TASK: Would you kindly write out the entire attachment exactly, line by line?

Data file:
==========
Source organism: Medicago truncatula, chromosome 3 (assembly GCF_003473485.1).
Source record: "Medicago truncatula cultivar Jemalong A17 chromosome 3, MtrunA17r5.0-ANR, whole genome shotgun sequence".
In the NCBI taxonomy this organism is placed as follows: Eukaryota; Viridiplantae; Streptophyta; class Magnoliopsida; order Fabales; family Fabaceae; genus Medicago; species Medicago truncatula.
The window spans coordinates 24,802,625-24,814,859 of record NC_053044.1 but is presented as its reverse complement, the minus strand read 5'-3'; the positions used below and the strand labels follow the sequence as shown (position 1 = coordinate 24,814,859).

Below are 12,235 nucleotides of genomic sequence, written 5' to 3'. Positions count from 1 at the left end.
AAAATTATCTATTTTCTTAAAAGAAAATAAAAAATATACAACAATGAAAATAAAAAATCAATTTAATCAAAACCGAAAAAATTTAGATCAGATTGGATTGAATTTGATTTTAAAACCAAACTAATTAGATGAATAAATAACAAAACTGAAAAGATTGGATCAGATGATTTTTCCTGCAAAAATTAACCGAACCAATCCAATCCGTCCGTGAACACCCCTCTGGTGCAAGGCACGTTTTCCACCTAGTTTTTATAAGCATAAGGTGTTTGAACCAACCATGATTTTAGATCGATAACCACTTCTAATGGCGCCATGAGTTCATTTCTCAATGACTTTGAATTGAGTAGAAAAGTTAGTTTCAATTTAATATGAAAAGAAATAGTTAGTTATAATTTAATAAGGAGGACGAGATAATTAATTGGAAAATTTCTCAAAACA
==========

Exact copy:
Source organism: Medicago truncatula, chromosome 3 (assembly GCF_003473485.1).
Source record: "Medicago truncatula cultivar Jemalong A17 chromosome 3, MtrunA17r5.0-ANR, whole genome shotgun sequence".
In the NCBI taxonomy this organism is placed as follows: Eukaryota; Viridiplantae; Streptophyta; class Magnoliopsida; order Fabales; family Fabaceae; genus Medicago; species Medicago truncatula.
The window spans coordinates 24,802,625-24,814,859 of record NC_053044.1 but is presented as its reverse complement, the minus strand read 5'-3'; the positions used below and the strand labels follow the sequence as shown (position 1 = coordinate 24,814,859).

Below are 12,235 nucleotides of genomic sequence, written 5' to 3'. Positions count from 1 at the left end.
AAAATTATCTATTTTCTTAAAAGAAAATAAAAAATATACAACAATGAAAATAAAAAATCAATTTAATCAAAACCGAAAAAATTTAGATCAGATTGGATTGAATTTGATTTTAAAACCAAACTAATTAGATGAATAAATAACAAAACTGAAAAGATTGGATCAGATGATTTTTCCTGCAAAAATTAACCGAACCAATCCAATCCGTCCGTGAACACCCCTCTGGTGCAAGGCACGTTTTCCACCTAGTTTTTATAAGCATAAGGTGTTTGAACCAACCATGATTTTAGATCGATAACCACTTCTAATGGCGCCATGAGTTCATTTCTCAATGACTTTGAATTGAGTAGAAAAGTTAGTTTCAATTTAATATGAAAAGAAATAGTTAGTTATAATTTAATAAGGAGGACGAGATAATTAATTGGAAAATTTCTCAAAACA